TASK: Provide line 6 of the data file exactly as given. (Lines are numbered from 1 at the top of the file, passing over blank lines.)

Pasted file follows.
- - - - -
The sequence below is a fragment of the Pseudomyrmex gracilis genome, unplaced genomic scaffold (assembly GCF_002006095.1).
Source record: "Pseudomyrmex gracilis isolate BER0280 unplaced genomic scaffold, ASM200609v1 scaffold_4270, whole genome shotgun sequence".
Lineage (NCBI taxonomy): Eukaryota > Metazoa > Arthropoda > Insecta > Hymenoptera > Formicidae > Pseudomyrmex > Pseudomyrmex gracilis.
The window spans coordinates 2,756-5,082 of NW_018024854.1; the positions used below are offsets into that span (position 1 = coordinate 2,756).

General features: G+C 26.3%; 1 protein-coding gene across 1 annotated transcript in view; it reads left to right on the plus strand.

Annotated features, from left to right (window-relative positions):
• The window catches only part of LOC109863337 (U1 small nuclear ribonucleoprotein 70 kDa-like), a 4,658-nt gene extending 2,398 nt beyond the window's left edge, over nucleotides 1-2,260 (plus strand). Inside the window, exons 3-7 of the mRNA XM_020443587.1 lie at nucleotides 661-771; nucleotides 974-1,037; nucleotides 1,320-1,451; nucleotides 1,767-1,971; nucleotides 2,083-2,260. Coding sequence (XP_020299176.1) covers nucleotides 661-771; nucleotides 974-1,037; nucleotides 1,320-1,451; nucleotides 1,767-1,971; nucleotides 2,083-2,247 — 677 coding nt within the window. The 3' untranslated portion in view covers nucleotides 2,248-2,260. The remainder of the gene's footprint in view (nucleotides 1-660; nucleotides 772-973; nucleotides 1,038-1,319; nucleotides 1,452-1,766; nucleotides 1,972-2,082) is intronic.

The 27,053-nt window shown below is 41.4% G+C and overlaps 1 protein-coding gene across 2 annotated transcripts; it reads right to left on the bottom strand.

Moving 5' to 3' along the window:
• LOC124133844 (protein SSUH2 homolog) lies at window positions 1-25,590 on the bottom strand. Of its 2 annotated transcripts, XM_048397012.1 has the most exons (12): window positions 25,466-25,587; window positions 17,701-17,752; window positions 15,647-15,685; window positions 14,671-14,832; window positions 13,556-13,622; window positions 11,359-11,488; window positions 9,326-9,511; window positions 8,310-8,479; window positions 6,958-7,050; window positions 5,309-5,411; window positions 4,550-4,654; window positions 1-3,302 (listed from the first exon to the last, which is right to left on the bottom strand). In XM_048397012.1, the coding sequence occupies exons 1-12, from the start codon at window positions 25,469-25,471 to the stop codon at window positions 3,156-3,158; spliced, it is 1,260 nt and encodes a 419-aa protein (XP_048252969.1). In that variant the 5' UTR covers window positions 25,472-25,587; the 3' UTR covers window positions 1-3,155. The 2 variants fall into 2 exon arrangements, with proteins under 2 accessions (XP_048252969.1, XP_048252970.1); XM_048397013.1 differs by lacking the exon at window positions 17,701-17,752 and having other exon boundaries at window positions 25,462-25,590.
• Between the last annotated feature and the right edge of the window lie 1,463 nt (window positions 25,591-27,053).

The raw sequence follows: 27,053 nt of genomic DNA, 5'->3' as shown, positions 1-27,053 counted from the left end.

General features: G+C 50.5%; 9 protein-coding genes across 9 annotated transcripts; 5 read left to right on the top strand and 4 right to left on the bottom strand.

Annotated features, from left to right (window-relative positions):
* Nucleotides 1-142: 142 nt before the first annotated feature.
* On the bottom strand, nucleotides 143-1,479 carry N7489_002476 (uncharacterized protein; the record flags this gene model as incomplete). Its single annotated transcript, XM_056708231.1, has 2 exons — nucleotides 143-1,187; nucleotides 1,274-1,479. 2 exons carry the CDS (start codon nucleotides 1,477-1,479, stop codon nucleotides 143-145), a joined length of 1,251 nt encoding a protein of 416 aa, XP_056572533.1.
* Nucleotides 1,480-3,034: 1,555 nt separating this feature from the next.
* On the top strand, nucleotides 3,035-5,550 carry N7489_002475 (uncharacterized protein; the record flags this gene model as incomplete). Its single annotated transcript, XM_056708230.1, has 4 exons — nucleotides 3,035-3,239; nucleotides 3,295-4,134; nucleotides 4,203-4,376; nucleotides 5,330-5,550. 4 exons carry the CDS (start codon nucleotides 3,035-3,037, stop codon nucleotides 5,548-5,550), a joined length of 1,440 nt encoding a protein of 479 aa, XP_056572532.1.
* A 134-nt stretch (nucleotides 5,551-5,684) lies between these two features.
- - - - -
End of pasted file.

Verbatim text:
Annotated features, from left to right (window-relative positions):